FRESNO STATE -- What was the response by President
Franklin Roosevelt and the American people to the Nazi Holocaust of
European Jews while the killing was going on?
It is now apparent that Mr. Roosevelt's wartime
response was so initially ineffective that it made the United States
a passive accomplice in the crime.
However, by the 1970s and 1980s the
Holocaust had become a shocking, massive, and distinctive thing clearly
marked off, qualitatively and quantitatively, from other Nazi atrocities
and from previous Jewish persecutions, singular in its scope, its
symbolism, and its historical significance.
This way of looking at it is nowadays regarded
as both proper and natural, the "normal human response."
This was not the response of most Americans,
even of American Jews, while the Holocaust was being carried out.
Not only did the Holocaust have nowhere near the centrality in consciousness
that it had from the 1970s on, but for the overwhelming majority of
Americans and, once again, this included a great many Jews
as well it barely existed as a singular event in its own right.
The murderous actions of the Nazi regime,
which killed between five and six million European Jews, were all
But "the Holocaust," as we speak of it today,
was largely a retrospective construction, something that would not
have been recognizable to most people at the time.
To speak of "the Holocaust" as a distinct
entity, which Americans failed to respond to, is to introduce an anachronism
that stands in the way of understanding contemporary responses.
The sheer number of victims of the Holocaust
continues to dumbfound. There were about six million. But the Holocaust
took place in the midst of a global war that eventually killed between
fifty and sixty million people.
There are those for whom any such contextualization
is a trivializing of the Holocaust, a tacit denial of the special
circumstances surrounding the destruction of European Jewry. Certainly
such focus can be used for these purposes, as when the French rightist
Jean-Marie Le Pen dismisses the Holocaust as a mere "detail" of the
history of the Second World War.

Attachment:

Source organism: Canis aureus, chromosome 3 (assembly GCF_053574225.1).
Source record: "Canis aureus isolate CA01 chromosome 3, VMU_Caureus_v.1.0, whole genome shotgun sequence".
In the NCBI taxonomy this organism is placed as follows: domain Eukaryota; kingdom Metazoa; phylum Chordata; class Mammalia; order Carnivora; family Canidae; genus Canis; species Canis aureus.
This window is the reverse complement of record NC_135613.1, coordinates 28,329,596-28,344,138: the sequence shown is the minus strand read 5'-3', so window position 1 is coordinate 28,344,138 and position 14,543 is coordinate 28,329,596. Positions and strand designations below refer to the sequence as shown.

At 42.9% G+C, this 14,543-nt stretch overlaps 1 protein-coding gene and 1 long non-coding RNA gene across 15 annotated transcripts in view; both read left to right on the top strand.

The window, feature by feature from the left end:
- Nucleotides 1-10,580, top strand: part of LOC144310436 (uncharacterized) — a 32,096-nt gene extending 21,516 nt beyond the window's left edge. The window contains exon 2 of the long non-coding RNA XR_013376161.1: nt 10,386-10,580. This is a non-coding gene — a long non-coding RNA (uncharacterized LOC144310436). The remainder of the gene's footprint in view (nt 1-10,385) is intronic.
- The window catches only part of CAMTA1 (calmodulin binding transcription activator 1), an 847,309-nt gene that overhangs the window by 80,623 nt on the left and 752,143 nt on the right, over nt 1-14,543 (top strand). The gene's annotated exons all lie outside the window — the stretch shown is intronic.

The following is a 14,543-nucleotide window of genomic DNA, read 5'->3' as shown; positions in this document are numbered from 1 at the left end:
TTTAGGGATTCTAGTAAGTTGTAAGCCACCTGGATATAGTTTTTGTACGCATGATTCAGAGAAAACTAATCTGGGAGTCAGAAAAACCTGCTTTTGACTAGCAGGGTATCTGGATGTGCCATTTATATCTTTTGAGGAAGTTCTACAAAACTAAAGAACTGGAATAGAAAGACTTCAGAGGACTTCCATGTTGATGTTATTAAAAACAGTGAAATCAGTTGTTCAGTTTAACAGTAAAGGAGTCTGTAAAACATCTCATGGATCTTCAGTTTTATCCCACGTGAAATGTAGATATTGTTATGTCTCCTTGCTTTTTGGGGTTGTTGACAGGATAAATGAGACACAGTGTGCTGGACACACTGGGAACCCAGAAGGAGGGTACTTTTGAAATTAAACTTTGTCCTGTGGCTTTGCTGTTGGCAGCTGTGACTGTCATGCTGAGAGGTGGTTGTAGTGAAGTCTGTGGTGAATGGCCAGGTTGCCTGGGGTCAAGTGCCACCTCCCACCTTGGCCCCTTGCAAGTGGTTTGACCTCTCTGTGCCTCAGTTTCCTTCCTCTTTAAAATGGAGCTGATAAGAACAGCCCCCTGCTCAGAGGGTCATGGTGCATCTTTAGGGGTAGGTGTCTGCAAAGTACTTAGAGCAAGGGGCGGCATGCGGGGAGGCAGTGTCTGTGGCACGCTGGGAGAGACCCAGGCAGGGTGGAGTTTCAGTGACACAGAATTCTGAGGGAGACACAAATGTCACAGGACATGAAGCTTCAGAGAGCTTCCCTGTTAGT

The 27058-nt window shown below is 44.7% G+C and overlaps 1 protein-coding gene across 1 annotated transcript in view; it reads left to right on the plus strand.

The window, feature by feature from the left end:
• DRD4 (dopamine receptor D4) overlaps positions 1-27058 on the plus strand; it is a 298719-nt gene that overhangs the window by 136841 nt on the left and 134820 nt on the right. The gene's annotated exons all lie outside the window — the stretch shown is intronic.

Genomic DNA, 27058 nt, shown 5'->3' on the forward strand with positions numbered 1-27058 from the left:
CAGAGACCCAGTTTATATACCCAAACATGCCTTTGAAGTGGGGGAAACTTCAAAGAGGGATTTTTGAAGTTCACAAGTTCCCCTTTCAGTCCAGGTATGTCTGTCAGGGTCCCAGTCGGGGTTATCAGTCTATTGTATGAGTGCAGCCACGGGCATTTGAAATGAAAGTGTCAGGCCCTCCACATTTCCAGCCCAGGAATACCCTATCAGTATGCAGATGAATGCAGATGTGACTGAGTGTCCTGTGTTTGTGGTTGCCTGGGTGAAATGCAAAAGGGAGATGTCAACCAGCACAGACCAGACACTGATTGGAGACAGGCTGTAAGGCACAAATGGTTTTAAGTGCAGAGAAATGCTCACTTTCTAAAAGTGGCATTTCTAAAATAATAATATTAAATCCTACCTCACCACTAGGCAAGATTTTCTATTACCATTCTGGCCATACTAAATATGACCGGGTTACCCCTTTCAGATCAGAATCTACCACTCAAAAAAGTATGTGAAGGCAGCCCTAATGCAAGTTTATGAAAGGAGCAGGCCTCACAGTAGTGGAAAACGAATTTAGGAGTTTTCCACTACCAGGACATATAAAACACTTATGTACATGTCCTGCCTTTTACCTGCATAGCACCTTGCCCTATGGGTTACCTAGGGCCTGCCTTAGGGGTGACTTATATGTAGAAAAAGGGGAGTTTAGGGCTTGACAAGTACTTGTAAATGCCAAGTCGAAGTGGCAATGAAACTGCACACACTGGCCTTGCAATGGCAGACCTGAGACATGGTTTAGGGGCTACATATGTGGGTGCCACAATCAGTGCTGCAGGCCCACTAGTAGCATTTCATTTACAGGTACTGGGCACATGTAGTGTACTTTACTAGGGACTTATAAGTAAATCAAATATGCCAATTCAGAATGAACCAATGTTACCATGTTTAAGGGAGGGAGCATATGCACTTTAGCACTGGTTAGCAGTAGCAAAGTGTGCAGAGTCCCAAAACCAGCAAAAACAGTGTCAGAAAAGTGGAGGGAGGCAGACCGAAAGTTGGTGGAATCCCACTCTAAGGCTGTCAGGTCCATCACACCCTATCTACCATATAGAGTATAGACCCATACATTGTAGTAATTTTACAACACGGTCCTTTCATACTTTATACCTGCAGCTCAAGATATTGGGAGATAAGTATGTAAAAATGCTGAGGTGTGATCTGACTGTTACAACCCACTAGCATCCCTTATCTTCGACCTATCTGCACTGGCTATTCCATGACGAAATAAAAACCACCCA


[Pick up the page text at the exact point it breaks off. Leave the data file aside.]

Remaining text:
But it was the overall course of the war
that dominated the minds of Americans in the early forties. Unless
we keep that in mind, we will never understand how the Holocaust came
to be swallowed up in the larger carnage surrounding it.
By itself, the fact that during the war,
and for some time thereafter, there was no agreed-upon word for the
murder of Europe's Jews is not all that significant.
What is perhaps of some importance is that
insofar as the word holocaust was employed during the war,
as it occasionally was, it was almost always applied to the totality
of the destruction wrought by the Axis powers, not to the special
fate of the Jews.
This usage is emblematic of wartime
perceptions of what we now single out as the Holocaust.
There are many different dimensions
to the wartime marginality of the Holocaust in the American mind:
what one knew, and what one believed; how to frame what one knew or
believed; devising an appropriate response. In principle these questions
are separable; in practice they were inextricably entwined.
Although no one could imagine its end
result, all Americans were well aware of Nazi anti-Semitism from the
regime's beginning in 1933, if not earlier.
Prewar Nazi actions against Jews, from early
discriminatory measures to the enactment of the Nuremberg Laws
in 1935 and culminating in Kristallnacht in 1938, were widely reported
in the American press and repeatedly denounced at all levels of American
No one doubted that Jews were high on the
list of actual and potential victims of Nazism, but it was a long
list, and Jews, by some measures, were not at the top. Despite Nazi